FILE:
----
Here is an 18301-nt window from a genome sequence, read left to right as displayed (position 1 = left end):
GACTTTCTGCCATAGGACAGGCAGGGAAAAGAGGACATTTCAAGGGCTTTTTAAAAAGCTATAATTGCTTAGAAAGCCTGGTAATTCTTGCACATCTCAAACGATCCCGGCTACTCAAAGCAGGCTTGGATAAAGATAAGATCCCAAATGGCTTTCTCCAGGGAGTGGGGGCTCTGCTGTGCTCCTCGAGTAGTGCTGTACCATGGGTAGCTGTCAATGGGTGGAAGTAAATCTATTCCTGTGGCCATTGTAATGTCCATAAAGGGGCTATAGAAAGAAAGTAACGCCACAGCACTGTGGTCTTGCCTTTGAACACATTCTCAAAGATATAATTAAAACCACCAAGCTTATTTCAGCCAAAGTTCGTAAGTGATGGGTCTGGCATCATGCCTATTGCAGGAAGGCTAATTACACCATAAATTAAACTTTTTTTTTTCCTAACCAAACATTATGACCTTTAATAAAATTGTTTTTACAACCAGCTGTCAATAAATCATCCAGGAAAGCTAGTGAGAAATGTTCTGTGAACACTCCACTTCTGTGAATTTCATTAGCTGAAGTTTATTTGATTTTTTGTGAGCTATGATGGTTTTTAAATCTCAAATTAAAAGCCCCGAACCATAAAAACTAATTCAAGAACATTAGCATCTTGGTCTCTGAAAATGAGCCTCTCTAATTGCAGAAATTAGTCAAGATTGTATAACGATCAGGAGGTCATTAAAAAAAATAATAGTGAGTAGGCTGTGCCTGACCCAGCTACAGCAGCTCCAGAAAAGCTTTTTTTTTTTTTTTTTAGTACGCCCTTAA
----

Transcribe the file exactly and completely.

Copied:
Here is an 18301-nt window from a genome sequence, read left to right as displayed (position 1 = left end):
GACTTTCTGCCATAGGACAGGCAGGGAAAAGAGGACATTTCAAGGGCTTTTTAAAAAGCTATAATTGCTTAGAAAGCCTGGTAATTCTTGCACATCTCAAACGATCCCGGCTACTCAAAGCAGGCTTGGATAAAGATAAGATCCCAAATGGCTTTCTCCAGGGAGTGGGGGCTCTGCTGTGCTCCTCGAGTAGTGCTGTACCATGGGTAGCTGTCAATGGGTGGAAGTAAATCTATTCCTGTGGCCATTGTAATGTCCATAAAGGGGCTATAGAAAGAAAGTAACGCCACAGCACTGTGGTCTTGCCTTTGAACACATTCTCAAAGATATAATTAAAACCACCAAGCTTATTTCAGCCAAAGTTCGTAAGTGATGGGTCTGGCATCATGCCTATTGCAGGAAGGCTAATTACACCATAAATTAAACTTTTTTTTTTCCTAACCAAACATTATGACCTTTAATAAAATTGTTTTTACAACCAGCTGTCAATAAATCATCCAGGAAAGCTAGTGAGAAATGTTCTGTGAACACTCCACTTCTGTGAATTTCATTAGCTGAAGTTTATTTGATTTTTTGTGAGCTATGATGGTTTTTAAATCTCAAATTAAAAGCCCCGAACCATAAAAACTAATTCAAGAACATTAGCATCTTGGTCTCTGAAAATGAGCCTCTCTAATTGCAGAAATTAGTCAAGATTGTATAACGATCAGGAGGTCATTAAAAAAAATAATAGTGAGTAGGCTGTGCCTGACCCAGCTACAGCAGCTCCAGAAAAGCTTTTTTTTTTTTTTTTTAGTACGCCCTTAA